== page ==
Water tightness of a concrete cover layer is important, as it is typically used as a protective coating of the steel reinforcement. Water tightness can be impaired by crack formation or by permeability. A bacteria-based lactate-derived healing agent (HA) can be added to concrete to enhance the potential for restoration of water tightness. Bacterial conversion of the included carbon source results in CO 2 production and subsequent CaCO 3 precipitation, similar to the mechanism of concrete carbonation. Carbonation is known to densify concrete, particularly when using ordinary Portland cement (OPC), but to a much lower extend in slag-based concrete (CEM III/B). To identify the effect of HA addition on concrete properties, this study focusses on the ingress of moisture in non-cracked concrete surfaces by assessing capillary water absorption. Surface properties were determined for sealed and unsealed surfaces of concrete-either based on OPC or CEM III/B-before and after curing under three different conditions: Dry, wet, or humid. HA addition to concrete containing slag cement generated a surface less prone to continued drying, but resulted in higher water absorption. In contrast, surface water absorption significantly decreased upon HA addition to OPC-based samples, independent of the curing regime. It is therefore concluded that HA in its current form is suitable for application in OPC, but less in CEM III/B-based mixtures.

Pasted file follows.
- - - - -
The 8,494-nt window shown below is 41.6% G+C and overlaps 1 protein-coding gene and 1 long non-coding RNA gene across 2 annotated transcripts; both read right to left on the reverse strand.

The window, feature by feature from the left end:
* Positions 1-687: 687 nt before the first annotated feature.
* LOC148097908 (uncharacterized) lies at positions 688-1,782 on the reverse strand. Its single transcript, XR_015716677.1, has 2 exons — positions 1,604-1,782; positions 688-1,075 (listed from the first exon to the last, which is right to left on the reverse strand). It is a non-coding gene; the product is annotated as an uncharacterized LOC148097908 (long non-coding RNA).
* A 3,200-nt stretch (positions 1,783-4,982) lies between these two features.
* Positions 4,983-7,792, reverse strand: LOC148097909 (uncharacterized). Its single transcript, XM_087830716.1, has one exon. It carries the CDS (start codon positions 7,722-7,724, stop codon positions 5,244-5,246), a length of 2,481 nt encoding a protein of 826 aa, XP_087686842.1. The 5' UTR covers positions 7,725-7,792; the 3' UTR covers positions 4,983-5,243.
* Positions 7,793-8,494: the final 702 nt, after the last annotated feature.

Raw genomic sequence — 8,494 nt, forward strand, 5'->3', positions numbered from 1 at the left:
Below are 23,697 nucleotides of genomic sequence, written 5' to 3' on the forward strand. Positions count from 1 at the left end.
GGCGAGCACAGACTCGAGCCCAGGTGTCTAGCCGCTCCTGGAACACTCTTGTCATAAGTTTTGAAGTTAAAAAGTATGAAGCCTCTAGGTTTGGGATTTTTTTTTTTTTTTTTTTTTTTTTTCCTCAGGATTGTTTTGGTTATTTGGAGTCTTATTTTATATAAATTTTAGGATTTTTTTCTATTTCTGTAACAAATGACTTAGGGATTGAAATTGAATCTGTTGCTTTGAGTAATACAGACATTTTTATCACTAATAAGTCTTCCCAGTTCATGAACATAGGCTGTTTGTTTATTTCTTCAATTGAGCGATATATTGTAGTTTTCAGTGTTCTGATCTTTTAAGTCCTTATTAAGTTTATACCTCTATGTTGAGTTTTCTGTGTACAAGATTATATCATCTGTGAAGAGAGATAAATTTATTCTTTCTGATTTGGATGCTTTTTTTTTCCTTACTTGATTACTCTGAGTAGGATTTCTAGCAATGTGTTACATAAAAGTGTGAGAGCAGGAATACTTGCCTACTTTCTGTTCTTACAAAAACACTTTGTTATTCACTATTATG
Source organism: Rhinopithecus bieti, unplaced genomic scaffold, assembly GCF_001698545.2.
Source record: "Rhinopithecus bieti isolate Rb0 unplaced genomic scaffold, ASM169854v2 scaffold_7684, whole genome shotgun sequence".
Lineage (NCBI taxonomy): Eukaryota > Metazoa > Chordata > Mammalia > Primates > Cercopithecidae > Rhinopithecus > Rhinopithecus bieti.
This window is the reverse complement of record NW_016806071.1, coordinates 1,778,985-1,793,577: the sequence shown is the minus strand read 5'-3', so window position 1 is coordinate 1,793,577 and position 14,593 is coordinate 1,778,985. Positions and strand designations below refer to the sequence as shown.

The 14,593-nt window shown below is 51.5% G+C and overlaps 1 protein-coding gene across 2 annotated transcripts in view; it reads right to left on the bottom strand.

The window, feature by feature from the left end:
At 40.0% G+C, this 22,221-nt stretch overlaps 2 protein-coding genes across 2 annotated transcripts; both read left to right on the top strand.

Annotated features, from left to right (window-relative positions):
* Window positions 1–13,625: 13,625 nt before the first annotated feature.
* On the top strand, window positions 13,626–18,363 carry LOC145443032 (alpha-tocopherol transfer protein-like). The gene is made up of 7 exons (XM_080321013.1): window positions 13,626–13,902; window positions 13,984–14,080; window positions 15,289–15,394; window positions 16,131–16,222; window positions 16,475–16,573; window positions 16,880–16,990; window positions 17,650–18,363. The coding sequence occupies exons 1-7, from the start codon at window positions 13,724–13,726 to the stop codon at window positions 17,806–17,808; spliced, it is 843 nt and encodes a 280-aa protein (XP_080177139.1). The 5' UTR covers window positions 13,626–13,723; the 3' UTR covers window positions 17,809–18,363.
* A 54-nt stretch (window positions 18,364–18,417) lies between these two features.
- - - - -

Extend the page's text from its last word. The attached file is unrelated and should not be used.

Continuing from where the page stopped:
Mors, R., & Jonkers, H. (2017). Effect on concrete surface water absorption upon addition of lactate derived agent. Coatings, 7(4). https://doi.org/10.3390/coatings7040051